Gary Short

Introduction By

Norman Dubie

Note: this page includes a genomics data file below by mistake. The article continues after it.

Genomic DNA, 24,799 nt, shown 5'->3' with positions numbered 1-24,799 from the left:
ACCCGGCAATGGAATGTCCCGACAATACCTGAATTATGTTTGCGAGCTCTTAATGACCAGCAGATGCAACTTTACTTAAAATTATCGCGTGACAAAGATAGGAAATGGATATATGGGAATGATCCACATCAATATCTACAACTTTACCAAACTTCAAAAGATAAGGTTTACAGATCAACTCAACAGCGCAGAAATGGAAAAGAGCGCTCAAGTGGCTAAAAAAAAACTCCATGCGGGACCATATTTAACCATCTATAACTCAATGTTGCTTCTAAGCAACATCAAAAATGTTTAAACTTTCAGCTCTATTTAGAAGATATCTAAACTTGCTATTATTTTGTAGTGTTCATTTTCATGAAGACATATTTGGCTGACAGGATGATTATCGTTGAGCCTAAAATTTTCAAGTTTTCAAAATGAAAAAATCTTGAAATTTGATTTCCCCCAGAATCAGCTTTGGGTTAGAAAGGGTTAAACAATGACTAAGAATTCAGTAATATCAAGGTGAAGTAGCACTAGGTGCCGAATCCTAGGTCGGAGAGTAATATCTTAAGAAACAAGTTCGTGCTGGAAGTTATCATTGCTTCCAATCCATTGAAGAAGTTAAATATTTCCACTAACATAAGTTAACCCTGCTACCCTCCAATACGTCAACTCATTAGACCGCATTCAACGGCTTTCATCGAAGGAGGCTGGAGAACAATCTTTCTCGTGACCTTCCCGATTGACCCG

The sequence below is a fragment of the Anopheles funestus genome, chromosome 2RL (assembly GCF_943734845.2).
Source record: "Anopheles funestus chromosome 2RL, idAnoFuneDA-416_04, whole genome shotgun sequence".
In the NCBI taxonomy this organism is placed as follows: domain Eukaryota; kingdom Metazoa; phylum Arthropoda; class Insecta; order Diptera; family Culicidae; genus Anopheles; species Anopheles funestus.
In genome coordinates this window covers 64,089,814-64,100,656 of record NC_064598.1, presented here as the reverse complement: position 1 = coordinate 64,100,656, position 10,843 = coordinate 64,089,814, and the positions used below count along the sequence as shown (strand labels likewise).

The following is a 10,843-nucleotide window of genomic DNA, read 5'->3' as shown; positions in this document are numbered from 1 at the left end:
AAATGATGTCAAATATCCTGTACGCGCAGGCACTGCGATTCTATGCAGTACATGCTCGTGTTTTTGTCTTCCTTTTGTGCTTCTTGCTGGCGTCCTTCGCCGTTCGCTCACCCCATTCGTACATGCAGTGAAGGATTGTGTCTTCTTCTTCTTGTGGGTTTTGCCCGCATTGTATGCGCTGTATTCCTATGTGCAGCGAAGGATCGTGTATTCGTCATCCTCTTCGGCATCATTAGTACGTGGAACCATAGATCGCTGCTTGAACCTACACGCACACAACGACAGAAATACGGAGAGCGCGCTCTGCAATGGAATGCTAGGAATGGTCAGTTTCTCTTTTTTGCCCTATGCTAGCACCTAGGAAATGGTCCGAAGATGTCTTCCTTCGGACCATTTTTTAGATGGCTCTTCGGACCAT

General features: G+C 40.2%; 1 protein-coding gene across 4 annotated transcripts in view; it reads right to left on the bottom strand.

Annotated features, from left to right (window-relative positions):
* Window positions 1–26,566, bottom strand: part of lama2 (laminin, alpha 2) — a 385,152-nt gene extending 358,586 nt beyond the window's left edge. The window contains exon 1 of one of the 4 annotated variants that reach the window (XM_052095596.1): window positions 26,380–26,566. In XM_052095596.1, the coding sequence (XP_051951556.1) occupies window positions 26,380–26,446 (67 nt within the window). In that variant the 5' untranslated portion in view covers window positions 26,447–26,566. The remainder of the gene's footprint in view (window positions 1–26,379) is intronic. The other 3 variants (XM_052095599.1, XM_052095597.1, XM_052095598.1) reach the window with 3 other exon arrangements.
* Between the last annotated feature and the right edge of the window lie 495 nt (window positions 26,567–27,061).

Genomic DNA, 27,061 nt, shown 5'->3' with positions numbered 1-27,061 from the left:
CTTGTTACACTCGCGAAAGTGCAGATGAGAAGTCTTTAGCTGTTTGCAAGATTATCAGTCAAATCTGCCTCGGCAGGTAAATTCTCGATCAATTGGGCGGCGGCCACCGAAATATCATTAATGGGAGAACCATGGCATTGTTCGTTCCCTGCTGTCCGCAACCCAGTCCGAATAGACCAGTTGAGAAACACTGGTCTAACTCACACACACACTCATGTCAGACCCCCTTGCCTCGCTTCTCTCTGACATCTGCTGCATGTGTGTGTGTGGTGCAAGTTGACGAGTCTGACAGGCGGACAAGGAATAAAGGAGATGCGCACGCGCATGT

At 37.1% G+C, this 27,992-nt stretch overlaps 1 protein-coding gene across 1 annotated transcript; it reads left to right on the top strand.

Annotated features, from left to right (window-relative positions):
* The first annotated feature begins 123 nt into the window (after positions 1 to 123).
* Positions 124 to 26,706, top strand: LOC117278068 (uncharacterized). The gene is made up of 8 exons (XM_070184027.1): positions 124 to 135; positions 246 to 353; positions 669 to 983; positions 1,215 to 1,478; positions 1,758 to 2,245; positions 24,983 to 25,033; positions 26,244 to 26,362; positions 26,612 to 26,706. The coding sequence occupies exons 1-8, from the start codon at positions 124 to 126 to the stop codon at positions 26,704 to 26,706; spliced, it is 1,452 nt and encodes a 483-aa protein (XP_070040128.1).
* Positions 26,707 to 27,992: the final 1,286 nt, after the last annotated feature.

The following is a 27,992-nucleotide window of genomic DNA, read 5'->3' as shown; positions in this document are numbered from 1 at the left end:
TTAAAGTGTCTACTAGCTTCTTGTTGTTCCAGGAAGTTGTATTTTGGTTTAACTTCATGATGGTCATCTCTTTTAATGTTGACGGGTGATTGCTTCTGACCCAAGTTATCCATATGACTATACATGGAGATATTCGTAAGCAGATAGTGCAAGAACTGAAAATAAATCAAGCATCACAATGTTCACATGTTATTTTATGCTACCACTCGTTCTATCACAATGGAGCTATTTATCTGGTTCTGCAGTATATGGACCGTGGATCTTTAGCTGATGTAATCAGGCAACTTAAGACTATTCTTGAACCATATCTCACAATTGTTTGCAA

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In his collection Theory of Twilight, Gary Short finds a quiet spirituality in everyday experiences, childhood memories, and natural occurrences. In poems that range in inspiration from a meditation by Basho to the stark landscapes and highways of Nevada, readers travel with Short down a highway where one encounters a schoolyard of students exercising (“scissoring into an X/ then closing to an I”) or brothers playing catch with a football (“the space between us/ filling with darkness”); where the receding glow of red taillights evokes the memory of a father smoking cigarettes in the dark, waiting for his son to come home. In the book’s title poem “Theory of Twilight,” a narrative of how a family comes together at the death of the speaker’s brother, Short’s description of the casketed body is plain-spoken and moving: “His father had touched his eyes closed, mothered / the shock of black hair from his forehead / and made into prayer, finger by finger / the hands.”